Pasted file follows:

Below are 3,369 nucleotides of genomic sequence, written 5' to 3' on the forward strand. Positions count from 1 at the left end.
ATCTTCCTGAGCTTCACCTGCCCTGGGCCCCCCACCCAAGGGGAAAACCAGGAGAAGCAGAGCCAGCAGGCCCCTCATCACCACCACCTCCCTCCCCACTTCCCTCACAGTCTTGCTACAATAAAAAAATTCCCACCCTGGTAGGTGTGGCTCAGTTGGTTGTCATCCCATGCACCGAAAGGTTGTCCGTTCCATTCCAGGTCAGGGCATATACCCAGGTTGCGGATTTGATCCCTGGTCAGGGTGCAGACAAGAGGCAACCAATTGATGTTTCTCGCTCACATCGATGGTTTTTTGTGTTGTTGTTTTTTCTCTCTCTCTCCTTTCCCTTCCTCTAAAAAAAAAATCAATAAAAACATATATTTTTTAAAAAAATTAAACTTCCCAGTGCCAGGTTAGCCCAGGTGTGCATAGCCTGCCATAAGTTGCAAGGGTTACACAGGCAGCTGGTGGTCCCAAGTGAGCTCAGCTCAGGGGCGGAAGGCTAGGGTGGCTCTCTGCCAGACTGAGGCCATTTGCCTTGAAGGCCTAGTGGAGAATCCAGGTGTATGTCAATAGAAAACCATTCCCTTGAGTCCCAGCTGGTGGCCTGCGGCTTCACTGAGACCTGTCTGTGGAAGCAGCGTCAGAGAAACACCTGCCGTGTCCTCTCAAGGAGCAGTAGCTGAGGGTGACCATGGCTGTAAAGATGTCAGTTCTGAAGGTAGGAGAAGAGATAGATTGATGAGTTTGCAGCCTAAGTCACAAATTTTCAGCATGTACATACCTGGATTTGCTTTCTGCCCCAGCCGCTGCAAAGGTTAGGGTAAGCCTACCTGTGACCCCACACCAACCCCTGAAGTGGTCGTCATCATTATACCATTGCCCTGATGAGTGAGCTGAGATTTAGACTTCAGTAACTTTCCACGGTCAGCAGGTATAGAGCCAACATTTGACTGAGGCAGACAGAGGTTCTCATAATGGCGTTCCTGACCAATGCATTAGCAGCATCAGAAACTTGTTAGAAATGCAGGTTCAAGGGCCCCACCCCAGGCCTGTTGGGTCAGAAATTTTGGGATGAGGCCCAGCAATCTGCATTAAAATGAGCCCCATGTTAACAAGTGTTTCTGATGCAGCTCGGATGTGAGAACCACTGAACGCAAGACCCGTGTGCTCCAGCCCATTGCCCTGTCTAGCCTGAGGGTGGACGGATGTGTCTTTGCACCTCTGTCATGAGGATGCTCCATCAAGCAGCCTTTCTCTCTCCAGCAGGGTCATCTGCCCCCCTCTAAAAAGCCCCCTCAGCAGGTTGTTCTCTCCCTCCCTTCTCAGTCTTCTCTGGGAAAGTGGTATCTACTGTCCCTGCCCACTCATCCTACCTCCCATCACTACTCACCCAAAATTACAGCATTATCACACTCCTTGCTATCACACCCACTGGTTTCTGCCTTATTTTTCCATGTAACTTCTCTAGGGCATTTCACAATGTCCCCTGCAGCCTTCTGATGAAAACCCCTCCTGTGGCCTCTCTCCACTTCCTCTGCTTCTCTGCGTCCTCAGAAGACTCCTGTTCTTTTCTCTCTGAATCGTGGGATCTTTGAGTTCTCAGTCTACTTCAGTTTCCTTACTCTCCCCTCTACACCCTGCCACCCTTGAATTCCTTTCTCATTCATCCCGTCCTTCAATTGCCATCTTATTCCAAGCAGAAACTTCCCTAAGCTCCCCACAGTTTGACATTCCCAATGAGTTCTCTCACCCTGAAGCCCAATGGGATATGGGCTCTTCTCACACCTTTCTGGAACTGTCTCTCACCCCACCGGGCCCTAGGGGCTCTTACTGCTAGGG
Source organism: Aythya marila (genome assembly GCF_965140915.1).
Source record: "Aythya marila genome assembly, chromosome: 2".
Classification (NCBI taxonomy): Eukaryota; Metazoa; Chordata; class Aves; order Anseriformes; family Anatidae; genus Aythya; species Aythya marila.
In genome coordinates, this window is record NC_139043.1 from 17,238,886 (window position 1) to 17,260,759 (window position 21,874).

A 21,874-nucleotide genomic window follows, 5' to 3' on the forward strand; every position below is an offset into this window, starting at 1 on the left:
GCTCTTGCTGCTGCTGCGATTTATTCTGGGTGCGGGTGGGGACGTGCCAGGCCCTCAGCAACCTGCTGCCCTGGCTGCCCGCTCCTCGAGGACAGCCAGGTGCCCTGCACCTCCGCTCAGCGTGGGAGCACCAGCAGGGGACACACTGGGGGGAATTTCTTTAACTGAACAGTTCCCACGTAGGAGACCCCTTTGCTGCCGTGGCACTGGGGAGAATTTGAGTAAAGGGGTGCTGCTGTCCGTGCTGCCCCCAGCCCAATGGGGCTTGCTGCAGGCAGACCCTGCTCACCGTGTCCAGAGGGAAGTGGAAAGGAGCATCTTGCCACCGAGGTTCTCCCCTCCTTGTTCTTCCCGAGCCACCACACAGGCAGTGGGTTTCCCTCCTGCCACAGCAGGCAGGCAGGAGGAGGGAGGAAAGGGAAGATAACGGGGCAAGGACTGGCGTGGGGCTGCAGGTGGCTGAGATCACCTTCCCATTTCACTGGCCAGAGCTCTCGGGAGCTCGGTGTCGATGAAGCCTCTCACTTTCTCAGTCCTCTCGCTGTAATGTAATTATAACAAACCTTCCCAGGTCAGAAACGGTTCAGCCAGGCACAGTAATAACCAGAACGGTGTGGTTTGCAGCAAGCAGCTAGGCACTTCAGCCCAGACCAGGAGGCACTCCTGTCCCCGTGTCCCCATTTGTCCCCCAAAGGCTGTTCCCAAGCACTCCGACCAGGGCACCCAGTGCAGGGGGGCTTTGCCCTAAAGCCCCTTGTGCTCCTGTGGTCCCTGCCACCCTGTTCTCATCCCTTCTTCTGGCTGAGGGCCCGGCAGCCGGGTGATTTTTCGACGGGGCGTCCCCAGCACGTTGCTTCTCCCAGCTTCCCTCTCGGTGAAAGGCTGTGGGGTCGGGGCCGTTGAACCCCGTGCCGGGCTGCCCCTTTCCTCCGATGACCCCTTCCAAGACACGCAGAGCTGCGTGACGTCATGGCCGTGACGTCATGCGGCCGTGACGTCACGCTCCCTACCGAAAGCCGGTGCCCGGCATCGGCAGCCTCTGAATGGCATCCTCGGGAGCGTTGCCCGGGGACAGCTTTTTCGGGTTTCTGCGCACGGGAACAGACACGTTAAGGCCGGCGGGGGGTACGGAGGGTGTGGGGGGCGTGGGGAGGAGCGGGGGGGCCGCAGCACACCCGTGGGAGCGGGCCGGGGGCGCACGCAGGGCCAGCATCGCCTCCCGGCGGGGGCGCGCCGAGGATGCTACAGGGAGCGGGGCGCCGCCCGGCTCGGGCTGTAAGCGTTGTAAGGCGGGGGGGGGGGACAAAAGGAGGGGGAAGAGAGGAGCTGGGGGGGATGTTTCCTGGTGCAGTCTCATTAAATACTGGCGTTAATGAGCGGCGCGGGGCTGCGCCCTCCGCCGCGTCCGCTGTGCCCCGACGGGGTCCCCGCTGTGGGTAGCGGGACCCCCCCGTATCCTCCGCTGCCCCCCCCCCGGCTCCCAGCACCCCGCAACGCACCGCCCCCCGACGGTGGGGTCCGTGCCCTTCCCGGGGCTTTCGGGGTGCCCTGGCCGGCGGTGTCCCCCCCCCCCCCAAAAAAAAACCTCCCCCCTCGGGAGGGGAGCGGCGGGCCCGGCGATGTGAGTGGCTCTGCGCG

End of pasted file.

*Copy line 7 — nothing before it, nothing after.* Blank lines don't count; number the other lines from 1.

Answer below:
A 21,874-nucleotide genomic window follows, 5' to 3' on the forward strand; every position below is an offset into this window, starting at 1 on the left: